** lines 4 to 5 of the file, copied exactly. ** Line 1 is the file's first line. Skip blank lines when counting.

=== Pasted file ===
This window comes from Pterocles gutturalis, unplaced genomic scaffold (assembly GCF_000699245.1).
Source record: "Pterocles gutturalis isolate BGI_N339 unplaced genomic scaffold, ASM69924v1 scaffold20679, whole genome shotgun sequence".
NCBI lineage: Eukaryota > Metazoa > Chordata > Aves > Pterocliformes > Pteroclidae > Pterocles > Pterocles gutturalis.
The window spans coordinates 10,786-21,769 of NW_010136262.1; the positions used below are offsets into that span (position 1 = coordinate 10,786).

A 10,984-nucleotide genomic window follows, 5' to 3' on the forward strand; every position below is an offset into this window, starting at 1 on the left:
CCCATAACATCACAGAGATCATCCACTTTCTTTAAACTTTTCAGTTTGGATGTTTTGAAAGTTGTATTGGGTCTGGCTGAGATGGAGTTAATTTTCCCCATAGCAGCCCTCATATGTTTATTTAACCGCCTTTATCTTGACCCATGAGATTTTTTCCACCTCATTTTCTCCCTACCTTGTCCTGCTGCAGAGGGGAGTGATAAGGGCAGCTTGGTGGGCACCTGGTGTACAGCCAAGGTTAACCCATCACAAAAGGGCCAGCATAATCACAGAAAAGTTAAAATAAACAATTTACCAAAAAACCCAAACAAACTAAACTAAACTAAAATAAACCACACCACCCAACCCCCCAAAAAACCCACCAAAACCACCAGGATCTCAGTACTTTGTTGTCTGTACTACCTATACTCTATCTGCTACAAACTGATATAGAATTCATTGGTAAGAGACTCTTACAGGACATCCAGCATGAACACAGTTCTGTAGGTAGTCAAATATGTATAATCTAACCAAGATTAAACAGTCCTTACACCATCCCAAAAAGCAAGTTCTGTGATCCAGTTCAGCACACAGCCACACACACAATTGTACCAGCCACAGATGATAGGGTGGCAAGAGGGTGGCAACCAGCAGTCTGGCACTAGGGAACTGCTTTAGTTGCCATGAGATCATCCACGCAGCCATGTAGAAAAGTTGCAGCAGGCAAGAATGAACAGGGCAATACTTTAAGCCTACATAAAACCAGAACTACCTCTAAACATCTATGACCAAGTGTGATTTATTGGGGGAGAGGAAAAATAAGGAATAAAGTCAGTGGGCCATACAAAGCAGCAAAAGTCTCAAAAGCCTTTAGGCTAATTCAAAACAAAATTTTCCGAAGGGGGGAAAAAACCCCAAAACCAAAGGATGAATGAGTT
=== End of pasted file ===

The window spans coordinates 10,786-21,769 of NW_010136262.1; the positions used below are offsets into that span (position 1 = coordinate 10,786).

A 10,984-nucleotide genomic window follows, 5' to 3' on the forward strand; every position below is an offset into this window, starting at 1 on the left: